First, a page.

In Burnaby, for a couple of weeks this winter, a strong Green candidate like Lynne Quarmby could have had a bit of a national platform to hammer the NDP (and the other parties) over the head about LNG. The Party would spend some of that new money, sure - maybe something like the $50,000 the Party spent a few years ago for an abysmal showing in the 2014 Trinity-Spadina by-election, where we fielded an excellent candidate, but....were still the Green Party. And Quarmby or whomever would lose - likely finishing in fourth place. But B.C. voters would know that the Green Party of Canada is going to be serious in all B.C. ridings and provide voters with a real choice come October, 2019.
And how could this hurt the Green Party.....of British Columbia? Look, chances are that B.C. voters are going to be heading to the polls in 2019 now that the electoral reform referendum has come and gone. Greens getting publicity in Burnaby over LNG - a provincial issue far more than a federal one - is something that Andrew Weaver's Green Party of B.C. can certainly use to its advantage, as it appears to be the one defining environmental issue of significant substance that separates the Greens from B.C. Premier John Horgan's New Democrats (after Weaver foolishly opted to 'play nice' with the NDP over Site C - to the shame of Greens everywhere - see: "Andrew Weaver defends Green Party's choices on Site C," CBC News, December 17, 2017).
Let's face it: Weaver's Greens are in trouble should B.C. voters head to the polls in 2019. Fresh off of a monumental loss on the electoral reform referendum, and with B.C. public opinion starting to turn (away from Greens) on pipelines, if Horgan pulls the plug on his government, the B.C. Greens will be lucky to hold on to any of the seats they now currently hold. Like the Green Party of Canada, the B.C. Greens have been mired in the polls (well, unlike the GPC, BC Greens have been mired at around 16% - which is nothing to sneeze at, but still does not guarantee a seat in the next legislature in a 3-party set-up like they've got out in B.C.).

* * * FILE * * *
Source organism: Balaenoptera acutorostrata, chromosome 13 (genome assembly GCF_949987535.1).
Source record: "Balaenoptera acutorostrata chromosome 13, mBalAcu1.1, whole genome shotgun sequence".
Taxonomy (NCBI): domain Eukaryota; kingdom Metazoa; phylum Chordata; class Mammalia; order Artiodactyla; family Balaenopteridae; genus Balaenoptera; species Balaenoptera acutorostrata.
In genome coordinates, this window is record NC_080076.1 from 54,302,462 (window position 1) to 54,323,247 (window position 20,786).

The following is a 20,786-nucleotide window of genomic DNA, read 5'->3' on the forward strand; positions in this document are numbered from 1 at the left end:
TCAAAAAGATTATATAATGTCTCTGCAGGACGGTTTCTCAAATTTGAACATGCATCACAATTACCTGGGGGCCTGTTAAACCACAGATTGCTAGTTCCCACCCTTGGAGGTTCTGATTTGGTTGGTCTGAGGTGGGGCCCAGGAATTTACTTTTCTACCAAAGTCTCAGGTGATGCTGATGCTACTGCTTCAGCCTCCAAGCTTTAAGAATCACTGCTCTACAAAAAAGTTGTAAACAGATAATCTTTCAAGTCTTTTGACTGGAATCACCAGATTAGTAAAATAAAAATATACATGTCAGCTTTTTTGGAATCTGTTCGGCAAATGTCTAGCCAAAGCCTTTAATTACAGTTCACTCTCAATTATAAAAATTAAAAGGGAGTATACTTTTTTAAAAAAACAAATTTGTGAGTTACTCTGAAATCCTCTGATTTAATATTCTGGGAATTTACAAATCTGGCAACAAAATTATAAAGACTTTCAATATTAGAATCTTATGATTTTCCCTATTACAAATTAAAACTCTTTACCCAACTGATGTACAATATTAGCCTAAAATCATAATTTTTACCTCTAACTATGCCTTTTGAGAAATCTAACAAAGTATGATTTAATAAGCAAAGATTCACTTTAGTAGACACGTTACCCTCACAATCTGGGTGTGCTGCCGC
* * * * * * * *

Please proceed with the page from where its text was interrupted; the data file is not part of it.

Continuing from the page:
Green Skin in the Game
The very worst outcome for the Greens, should the Party run a candidate in Burnaby South, would be to potentially siphon off enough votes from Singh that he doesn't get elected, and gets tossed as leader in favour of someone more dynamic, like Nathan Cullen Thing is, even without a Green candidate, there's a very real possibility that Singh is going to blow the by-election. And with a Green candidate in play, there's no reason at all, from where I sit, to think that New Democratic votes are going to be the ones to suffer. We know that Green candidates pull from all parties - the Cons a little less, and the NDP and the Liberals a little more. In Burnaby South, with the NDP throwing everything that they've got into the fray, I'd actually expect a fourth-place Green to draw a little more from the Libs and Cons than from the New Democrats.
Ya, ok, whatever. A Green candidate would change the electoral dynamics, but no one really knows how. And May might take a bit of a hit for promising 'leader's courtesy' and then reneging - but at least she could say, "You know what? I didn't want to run a candidate, but Singh is running around the country saying what a great thing LNG is - and that's just not acceptable. Not in this time of climate crisis." And since only a dozen or so people across the country are aware at this time that the Greens are committed to sitting Burnaby out, how big of a hit would May take anyway?
A Call for Action
It's the time for action. The climate crisis demands it. Sitting out the by-election in Burnaby South - just so a weak opposition leader can get elected and (hopefully) run his party into the ground in enough ridings so that one or two more Greens have an easier time to get elected - to hell with that. Is the Green Party of Canada going to start behaving like a serious political party that actually offers something different for voters - all voters? Or are we going to stick with our nicey-nicey "we're just doing politics differently" mantra that has served us so well over the past decade - so well that we've managed to elect a grand total of 9 Greens to federal and provincial office since I joined the Green Parties of Canada and Ontario in 2007.
Sorry, Green Party - we're making a mistake here. Maybe not a big one. But a big enough one. I keep hearing insiders say that 2019 could be our year. The pollsters are saying it. Hell, even my relatives were asking about it over an enforced "politics free" Christmas dinner. If so many people believe this - why don't I?
Run someone in Burnaby South - show me that we're for real - and perhaps I'll be better positioned to climb on board the bandwagon.
(opinions expressed in this blog are my own and should not be interpreted as being consistent with the views and/or policies of the Green Parties of Ontario and Canada)